Fascinating history, boutiques, markets and little restaurants make for a great city break
Naturally, the north and south regions of many countries account for differing characteristics and lifestyles. However, it can be surprising that this applies in Holland.
Maastricht is a charming old border town with a colourful international ambience. It is the capital of the Dutch province of Limburg, a long narrow area that reaches south between Germany and Belgium. The climate is several degrees warmer than elsewhere in Holland, and Maastricht has a great outdoor café culture. There is a lively student population, and the laid-back citizens revel in a riotous annual pre-Lent carnival. It is even said that some who live here can take offence if you call them ‘typically Dutch’.
Originally a Roman settlement on the banks of The River Maas (also known as The Meuse), Maastricht has been one of Europe’s strategic military fortresses. French and Spanish ruled here before Dutch sovereignty was re-established 1814, and the 1992 Maastricht Treaty gave birth to the euro.
Maastricht is a compact city, ideal for walking. Everything centres on the magnificent Vrijthof Square, one side of which is dominated by Saint Servaas Basilica, dating from 1000 AD www.sintservaas.nl
A comprehensive history with time lines and maps can be seen on the website ‘A View of Maastricht’ www.zichtopmaastricht.nl from where, with a Smartphone or PDA, you can download a multi-media tour with images and sounds, in four different languages, free of charge.
Where to stay
We stayed at the venerable Hotel du Casque, where some rooms overlook the Vrijthof. Originating in the 15th century, this is one of the oldest hotels in the Netherlands. It was totally refurbished in Art Deco style in the l930s and the décor remains a fascinating time-warp. There is a breakfast room, but no hotel restaurant. If you arrive by car it is advisable to book a space in the hotel garage (€20 a night). Double rooms from €65 includes Dutch breakfast (Helmstraat 14, Maastricht).
Where to eat
One side of the Vrijthof is lined with numerous bars, cafes, bistros and restaurants. Choices in Maastricht range from French and Belgian Michelin star establishments to ‘brown cafes’ (pubs) and wine cellars. International dishes are on most menus, alongside local specialities such as Limburg vlaai (sweet flans); zoervleis (tasty meat casserole); and Rommedeo cheese (infamous for its powerful aroma). Local beers are popular, as are wines from nearby vineyards. There are also a few eating places on the Basilica side of the square, where we enjoyed Café de Perroen, 34 Vrijthof www.perroen.nl
Indonesian restaurants are a much-loved Dutch institution, just as Indian restaurants are in the U.K. I really recommend Gadjah Mas, across the river in the Wyck district, about 10 minutes walk from the Vrijthof. The extensive menu includes Nasi Rames (fried rice and chicken kebabs served with spicy peanut sauce €17.50) and several noodle dishes as well meat, fish and vegetarian choices. The fabulous Rijsttafel (rice table) consists of numerous tasty dishes and sauces to share, all served at once on a hot plate; there are several versions of this, including vegetarian (from €20) Booking is recommended (Rechtstraat 47, (0) 43 371 1568 www.gadjahmas.nl)
A maze of pedestrian-only little streets leads off from Vrijthof Square. Individual shops sell interesting clothes and accessories, as well as jewellery and antiques. Dutch fashionistas come from all over Holland for the designer boutiques and exquisite shoe shops. Selexyz Dominicanen, situated almost opposite the entrance to Hotel du Casque, is a book-lovers’ dream. In fact The Guardian newspaper has described it as ‘A Bookshop from Heaven’. Set up in a disused 13th-century Dominican church, it has sections in several languages, racks of unusual cards, and international newspapers. Their café, in the former chancel, serves light meals and the iconic Maastricht coffee supplied by local company Coffeelovers. (Dominikanerkerkstraat 1, (31 (0) 43 3210825 www.selexyz.nl). Coffeelovers is a small chain of cafes serving authentic coffee from the revered roasting house of Blanche Dael (Ruiterij 2), and their flagship café is on Plein 1992 at the foot of the pedestrian bridge over the Meuse www.coffeelovers.nl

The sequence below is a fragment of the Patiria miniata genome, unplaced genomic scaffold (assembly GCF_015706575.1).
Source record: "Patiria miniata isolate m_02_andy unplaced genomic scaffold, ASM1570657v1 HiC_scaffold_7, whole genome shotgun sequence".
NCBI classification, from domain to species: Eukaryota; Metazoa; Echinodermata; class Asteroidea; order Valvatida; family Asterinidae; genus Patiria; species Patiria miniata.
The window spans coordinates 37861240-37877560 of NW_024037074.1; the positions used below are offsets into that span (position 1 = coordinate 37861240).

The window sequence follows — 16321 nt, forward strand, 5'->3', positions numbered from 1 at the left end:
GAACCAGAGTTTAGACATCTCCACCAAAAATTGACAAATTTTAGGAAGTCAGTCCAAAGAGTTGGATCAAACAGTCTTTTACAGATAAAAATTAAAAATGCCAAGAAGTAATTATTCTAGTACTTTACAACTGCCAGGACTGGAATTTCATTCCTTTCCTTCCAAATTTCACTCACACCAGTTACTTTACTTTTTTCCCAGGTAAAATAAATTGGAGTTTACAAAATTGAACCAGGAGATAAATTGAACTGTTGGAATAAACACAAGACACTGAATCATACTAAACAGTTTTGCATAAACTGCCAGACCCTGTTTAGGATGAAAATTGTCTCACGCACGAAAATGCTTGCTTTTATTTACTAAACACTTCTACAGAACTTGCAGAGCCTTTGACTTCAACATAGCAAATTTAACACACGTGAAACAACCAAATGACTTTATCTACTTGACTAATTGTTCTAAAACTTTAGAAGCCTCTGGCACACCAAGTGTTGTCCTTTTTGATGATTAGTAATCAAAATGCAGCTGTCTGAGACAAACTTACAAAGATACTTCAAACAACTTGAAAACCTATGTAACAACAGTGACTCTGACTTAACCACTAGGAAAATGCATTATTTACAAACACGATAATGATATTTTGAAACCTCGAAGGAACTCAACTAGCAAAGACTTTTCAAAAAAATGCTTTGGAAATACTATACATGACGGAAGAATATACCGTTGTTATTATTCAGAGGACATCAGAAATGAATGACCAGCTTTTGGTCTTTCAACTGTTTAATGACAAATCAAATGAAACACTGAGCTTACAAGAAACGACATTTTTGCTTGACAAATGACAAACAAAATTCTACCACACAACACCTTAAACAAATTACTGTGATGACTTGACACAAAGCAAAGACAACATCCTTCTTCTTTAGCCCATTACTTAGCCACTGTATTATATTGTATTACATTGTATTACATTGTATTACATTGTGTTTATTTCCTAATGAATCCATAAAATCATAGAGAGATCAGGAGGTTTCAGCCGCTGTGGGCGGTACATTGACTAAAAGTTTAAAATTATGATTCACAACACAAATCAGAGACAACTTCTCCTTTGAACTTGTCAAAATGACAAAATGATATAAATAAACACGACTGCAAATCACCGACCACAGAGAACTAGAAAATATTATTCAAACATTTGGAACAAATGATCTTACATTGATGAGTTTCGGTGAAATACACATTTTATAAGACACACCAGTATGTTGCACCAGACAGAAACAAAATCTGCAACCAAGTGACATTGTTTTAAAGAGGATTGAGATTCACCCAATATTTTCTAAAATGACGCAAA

Most shops are closed all Sunday and on Monday mornings; open other days 9-6pm; late night shopping on Thursday (open to 9pm) www.shoppenmaastricht.nl .
The huge, sprawling ‘Euro-regional’ Friday market on the Markt (open 9am-1.30pm) has stalls selling all kinds of produce, flowers, plants, clothes and household goods. The impressive section selling fabrics includes many aisles of gorgeous silks and brocades from the Middle East. The statue of S. P. Minckeleers holding a burning flame stands in the midst of the market: this is the son of Maastricht who invented gas lighting. The Saturday Flea Market (10am-4pm Stationstraat in the Wyck district) can be a treasure trove for antiques and fascinating bric-a-brac.
You can join a city walking tour; ride in a horse-drawn carriage or take a solar eco-tram. Tourist Information (31 (0) 43 325 21 21 www.vvvmaastricht.eu)
Cruise on the Meuse
River trips, with meals on board, can take you around the inner harbour or to the Belgium city of Leige. (31 (0)3 43 351 53 00 www.stiphout.nl)
By far the easiest way of getting to Maastricht from the U.K is by Eurostar: London-Brussels: 1hr 51 minutes (from £69 return; www.eurostar.com). Then take the Maastricht-Brussels Express - 1 hr 15 minutes www.maastrichtbrusselexpress.nl